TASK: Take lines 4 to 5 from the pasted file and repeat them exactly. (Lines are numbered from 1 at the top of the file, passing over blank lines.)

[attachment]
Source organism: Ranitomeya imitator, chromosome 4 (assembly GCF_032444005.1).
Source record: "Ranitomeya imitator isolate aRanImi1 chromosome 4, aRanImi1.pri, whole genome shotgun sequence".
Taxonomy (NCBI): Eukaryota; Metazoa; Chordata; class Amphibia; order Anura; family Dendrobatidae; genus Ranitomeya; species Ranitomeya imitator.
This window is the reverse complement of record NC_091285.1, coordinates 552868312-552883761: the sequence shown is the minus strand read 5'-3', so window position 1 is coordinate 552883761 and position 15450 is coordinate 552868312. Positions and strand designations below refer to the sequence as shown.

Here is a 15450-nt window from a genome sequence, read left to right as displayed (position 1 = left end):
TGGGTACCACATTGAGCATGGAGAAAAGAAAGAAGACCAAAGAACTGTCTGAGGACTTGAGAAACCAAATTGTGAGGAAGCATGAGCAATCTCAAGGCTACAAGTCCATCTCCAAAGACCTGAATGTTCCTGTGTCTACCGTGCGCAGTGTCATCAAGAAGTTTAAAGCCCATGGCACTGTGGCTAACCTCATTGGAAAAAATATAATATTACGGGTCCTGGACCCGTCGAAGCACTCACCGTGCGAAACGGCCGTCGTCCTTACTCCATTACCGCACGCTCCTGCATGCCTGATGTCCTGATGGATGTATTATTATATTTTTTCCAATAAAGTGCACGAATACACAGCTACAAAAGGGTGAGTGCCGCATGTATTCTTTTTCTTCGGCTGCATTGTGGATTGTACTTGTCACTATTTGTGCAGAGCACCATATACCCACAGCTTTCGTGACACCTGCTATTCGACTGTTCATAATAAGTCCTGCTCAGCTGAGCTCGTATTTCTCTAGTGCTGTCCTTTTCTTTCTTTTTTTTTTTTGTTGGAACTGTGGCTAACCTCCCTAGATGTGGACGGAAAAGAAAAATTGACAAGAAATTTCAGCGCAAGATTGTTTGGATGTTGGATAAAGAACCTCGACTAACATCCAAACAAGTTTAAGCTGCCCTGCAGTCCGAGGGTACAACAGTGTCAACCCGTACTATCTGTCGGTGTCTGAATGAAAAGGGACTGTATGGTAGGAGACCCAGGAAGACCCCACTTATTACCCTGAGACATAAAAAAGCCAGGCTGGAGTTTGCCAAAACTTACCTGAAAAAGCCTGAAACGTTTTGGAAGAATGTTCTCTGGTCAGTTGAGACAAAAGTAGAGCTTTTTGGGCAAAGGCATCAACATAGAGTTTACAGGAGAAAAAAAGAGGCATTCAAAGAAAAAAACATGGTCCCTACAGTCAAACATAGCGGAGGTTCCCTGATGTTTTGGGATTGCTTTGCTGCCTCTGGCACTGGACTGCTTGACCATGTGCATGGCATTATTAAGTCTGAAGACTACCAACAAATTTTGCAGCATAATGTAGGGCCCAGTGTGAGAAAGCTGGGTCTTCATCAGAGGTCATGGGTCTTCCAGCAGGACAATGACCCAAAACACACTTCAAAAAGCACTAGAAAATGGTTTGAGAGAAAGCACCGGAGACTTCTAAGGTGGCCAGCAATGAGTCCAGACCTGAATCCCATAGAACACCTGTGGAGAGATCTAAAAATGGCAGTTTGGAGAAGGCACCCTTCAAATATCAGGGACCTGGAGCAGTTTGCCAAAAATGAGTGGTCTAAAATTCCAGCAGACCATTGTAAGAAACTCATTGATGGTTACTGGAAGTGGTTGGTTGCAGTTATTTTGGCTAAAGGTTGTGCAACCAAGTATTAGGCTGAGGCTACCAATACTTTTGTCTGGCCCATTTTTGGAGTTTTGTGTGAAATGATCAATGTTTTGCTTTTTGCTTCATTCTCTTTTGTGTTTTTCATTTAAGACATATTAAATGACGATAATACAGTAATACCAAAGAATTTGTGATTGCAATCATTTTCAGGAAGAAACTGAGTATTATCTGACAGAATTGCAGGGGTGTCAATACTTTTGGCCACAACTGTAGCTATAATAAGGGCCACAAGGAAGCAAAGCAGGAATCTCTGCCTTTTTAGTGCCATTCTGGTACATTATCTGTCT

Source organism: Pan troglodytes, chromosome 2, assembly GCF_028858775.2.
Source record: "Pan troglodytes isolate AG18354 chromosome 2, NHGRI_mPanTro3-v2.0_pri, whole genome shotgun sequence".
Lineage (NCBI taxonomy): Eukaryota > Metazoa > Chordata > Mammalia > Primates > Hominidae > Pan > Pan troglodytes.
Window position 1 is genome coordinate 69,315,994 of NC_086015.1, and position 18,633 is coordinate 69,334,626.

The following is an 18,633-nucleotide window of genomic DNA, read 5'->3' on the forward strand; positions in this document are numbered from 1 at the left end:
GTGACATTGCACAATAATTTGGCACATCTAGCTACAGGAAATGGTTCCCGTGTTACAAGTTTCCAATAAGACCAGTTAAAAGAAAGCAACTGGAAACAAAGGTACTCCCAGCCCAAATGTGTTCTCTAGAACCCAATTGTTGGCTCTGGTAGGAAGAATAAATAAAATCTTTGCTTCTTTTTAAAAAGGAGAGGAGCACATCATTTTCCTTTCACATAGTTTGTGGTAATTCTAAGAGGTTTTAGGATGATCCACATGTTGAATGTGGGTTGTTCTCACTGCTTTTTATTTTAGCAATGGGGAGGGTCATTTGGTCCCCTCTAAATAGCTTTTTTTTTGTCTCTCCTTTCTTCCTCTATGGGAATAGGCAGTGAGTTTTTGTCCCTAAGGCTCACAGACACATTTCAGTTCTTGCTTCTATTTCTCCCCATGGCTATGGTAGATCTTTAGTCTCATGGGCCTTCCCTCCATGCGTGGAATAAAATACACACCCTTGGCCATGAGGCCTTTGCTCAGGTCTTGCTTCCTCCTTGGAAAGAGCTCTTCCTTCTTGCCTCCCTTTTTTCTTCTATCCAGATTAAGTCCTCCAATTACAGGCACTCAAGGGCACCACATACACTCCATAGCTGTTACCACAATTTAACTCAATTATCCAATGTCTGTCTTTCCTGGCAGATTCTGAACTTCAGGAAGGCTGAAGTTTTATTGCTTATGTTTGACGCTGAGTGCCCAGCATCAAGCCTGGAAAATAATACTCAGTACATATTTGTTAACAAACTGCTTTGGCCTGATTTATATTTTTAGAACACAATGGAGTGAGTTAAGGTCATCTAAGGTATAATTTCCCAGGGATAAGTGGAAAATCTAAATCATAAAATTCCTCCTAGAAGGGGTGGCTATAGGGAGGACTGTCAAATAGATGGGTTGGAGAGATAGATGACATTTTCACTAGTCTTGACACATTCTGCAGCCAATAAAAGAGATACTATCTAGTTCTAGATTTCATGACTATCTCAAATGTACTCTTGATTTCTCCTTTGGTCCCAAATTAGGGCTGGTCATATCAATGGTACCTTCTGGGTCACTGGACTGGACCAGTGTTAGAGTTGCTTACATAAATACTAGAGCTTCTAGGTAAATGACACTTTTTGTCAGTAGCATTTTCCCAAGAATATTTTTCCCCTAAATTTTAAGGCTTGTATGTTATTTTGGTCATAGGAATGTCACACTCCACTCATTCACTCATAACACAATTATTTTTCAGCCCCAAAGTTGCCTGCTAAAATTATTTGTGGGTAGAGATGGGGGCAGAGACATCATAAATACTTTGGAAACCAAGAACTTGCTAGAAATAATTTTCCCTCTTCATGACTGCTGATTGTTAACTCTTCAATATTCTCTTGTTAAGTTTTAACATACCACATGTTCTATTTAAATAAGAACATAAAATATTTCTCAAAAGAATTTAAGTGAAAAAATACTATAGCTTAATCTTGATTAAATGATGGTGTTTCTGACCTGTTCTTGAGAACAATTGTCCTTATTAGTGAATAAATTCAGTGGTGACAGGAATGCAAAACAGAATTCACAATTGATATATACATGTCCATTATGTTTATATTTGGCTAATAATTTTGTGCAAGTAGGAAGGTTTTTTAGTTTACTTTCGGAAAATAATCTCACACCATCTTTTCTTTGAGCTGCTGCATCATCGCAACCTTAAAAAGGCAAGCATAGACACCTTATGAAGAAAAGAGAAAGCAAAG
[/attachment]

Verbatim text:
This window is the reverse complement of record NC_091285.1, coordinates 552868312-552883761: the sequence shown is the minus strand read 5'-3', so window position 1 is coordinate 552883761 and position 15450 is coordinate 552868312. Positions and strand designations below refer to the sequence as shown.

Here is a 15450-nt window from a genome sequence, read left to right as displayed (position 1 = left end):